Boston Bruins

Notes: Seguin still trying to prove himself

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Notes: Seguin still trying to prove himself

By Joe Haggerty
CSNNE.com

NEW YORK Tyler Seguin finished with no power-play minutes for the first time in several weeks, and managed just a sliver over eight minutes of ice time in Bostons 5-3 loss to the Rangers Monday night at Madison Square Garden.

Seguin has been very active on the power play and patient with the puck when its on his stick, but he needs to keep moving, flinging the stick and carving out a role for himself on a good playoff team.

I cant say that hes in. I cant say that hes out, said coach Claude Julien, referring to Seguin's playoff participation. Theres still some time to see him. The one thing I can tell you is that the last month or month-and-a-half hes taken some strides while feeling more confident in his game.

Its a good sign. You dont question his skill level, but hes got to have confidence he can go in the corners and come out with the puck. You dont need to see him running over guys, but you want to see him get into the corners a little bit.

Its a tough pill to swallow for Seguin as he has watched his ice time again diminish a bit after hed seemingly carved out a role for himself. But it appears this rookie season is all about proving himself to his teammates and coaching staff over and over again, and perhaps that will continue with taking a seat to start the playoffs.If one were to judge which B's forward would potentially get the seat to start things off, it might just be thatSeguin wasgiven the low 5-on-5 ice time and zero power play time in a harbinger of a healthy scratch or two to come if they match up against the Rangers. Count Julien among those who feel Tim Thomas not only should be a shoo-in for the Vezina Trophy as the NHL's best goalie, but also should be strongly considered for the Hart Trophy as most valuable player.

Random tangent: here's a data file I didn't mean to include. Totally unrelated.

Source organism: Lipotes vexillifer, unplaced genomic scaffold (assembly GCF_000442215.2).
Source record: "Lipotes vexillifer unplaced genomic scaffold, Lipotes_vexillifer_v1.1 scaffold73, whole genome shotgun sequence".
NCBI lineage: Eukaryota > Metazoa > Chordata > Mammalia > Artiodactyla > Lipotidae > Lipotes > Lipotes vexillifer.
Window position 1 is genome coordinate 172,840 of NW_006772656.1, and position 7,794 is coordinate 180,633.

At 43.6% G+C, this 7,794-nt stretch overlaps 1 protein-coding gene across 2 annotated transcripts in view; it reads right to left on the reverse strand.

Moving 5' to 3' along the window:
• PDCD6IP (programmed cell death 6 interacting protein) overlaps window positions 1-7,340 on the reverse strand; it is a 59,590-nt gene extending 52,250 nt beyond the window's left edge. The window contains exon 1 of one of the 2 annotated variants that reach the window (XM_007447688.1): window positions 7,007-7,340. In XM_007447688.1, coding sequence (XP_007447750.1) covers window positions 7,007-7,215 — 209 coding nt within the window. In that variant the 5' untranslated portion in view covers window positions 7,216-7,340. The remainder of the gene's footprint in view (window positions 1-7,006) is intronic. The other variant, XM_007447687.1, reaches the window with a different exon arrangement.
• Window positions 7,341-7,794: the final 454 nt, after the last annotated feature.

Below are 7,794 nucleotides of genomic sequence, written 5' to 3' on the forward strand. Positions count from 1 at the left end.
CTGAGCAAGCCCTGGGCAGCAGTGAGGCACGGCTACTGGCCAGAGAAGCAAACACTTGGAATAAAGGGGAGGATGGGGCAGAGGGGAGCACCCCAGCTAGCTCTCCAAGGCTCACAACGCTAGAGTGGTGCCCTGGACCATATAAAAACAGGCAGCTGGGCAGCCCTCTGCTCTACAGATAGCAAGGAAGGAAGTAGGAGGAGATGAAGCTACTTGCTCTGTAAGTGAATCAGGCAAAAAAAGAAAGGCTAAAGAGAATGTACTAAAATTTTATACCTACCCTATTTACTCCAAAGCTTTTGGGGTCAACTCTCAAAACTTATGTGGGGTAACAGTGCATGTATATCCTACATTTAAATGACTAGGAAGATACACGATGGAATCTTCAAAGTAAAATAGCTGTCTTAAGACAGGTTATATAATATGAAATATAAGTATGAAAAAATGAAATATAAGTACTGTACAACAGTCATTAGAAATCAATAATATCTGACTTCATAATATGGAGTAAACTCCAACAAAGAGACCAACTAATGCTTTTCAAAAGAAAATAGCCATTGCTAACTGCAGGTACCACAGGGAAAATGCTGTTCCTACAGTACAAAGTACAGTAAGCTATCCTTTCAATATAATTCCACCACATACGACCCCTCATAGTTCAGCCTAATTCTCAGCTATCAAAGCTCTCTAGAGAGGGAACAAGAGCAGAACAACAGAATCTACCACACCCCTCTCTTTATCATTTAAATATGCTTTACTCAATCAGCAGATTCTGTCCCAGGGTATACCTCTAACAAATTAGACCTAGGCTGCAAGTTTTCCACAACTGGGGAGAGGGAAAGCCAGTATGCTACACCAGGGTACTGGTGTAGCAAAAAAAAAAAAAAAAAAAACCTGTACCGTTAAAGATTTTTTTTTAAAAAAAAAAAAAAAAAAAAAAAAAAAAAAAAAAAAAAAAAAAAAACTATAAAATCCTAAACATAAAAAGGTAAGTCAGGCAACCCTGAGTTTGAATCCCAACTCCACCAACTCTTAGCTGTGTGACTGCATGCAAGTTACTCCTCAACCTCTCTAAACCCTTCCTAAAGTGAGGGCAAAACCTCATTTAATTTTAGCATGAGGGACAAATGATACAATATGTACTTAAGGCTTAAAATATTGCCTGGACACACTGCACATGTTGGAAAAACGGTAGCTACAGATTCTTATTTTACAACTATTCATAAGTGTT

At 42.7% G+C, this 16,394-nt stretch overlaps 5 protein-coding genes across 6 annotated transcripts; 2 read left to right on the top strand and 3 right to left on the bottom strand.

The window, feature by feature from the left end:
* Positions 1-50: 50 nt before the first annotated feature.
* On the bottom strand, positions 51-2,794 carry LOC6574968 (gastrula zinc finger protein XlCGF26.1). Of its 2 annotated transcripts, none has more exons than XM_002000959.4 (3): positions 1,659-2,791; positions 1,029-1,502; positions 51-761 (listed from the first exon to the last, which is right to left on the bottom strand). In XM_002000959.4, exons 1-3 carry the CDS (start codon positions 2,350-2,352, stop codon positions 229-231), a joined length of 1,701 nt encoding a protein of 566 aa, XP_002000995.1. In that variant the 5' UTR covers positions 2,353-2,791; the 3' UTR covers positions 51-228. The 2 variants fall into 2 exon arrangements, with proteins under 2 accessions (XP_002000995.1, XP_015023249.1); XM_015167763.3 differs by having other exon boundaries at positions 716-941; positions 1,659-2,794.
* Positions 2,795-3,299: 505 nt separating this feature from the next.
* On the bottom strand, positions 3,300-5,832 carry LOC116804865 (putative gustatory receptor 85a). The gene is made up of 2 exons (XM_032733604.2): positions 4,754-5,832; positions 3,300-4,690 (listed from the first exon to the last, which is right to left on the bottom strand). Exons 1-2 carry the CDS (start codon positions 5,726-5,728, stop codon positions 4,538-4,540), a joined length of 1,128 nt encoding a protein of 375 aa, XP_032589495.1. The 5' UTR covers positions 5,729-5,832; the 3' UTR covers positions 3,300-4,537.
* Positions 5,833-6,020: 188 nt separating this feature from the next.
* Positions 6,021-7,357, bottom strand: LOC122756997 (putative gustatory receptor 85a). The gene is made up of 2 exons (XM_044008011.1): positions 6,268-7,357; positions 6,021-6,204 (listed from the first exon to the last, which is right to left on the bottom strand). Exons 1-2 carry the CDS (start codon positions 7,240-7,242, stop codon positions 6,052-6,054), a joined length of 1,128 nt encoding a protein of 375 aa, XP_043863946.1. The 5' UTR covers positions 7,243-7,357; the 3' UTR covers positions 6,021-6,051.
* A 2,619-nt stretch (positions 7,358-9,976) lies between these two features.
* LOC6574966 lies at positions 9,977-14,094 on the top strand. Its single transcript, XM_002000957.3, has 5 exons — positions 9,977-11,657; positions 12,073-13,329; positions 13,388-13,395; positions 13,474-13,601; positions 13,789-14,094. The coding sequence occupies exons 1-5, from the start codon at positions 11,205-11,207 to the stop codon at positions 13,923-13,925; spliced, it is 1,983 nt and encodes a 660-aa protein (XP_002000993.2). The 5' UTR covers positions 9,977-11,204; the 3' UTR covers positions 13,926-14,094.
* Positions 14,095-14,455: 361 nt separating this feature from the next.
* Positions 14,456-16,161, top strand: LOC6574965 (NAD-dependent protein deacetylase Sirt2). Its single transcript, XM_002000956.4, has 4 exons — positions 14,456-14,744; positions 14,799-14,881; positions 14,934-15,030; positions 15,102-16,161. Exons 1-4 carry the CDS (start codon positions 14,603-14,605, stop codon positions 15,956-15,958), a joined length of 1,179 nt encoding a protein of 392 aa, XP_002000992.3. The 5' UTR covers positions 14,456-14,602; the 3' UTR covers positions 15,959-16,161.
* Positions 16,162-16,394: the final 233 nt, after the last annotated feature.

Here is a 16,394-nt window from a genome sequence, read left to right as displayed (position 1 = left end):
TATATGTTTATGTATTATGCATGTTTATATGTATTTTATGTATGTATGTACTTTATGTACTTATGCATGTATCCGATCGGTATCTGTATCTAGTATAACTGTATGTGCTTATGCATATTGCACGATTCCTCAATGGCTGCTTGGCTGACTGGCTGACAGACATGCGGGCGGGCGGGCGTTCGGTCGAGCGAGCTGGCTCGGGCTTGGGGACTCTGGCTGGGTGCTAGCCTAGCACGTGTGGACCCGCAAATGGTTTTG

I think hed have to be a real strong candidate for us in regard to that. More so in the way the game is played today, said Julien. Goalies seem to be focused a lot of times. We understand how important goalies are given how stingy goal-scoring is at this point.

Goaltenders make a difference in games, and just look at the starts at the end of the game.

Chris Kelly scored his first goal as a member of the Bruins. It took Kelly 21 games to get on the board, though he had several close chances over the last month.

Milan Lucic took a puck to the face during warm-ups on Monday night after a shot took an errant bounce off the post, but he was fixed up with a handful of stitches just a few minutes prior to the games start.

Lucic was on the ice for the start of the game, and picked up an assist on Nathan Hortons first-period goal.

Daniel Paille once again enjoyed a good night as things were falling apart around him for the rest of the Bruins team. He fired off four shots on net, and scored Bostons first goal when he created pressure on a breakaway. Paille scored on the same shift when he got to the front of the net and then redirected a Johnny Boychuk shot pass from the right point past Henrik Lundqvist.

Thats three goals in six games for Paille, who was one of the few Bs players that continued working hard long after his fellow forwards started slacking in the 5-3 defeat to the Rangers.

Thats where it needs to be right now, said Paille. Thats my focus right now is to keep playing hard, but wins mean a lot more to us right now.

Kirk Luedeke from New England Hockey Journal first reported that Bs prospects Jared Knight and Ryan Spooner have both signed with the Bruins and will play the final three games of the regular season with the AHLs Providence Bruins as their professional debuts. Both players just recently finished up their junior hockey careers.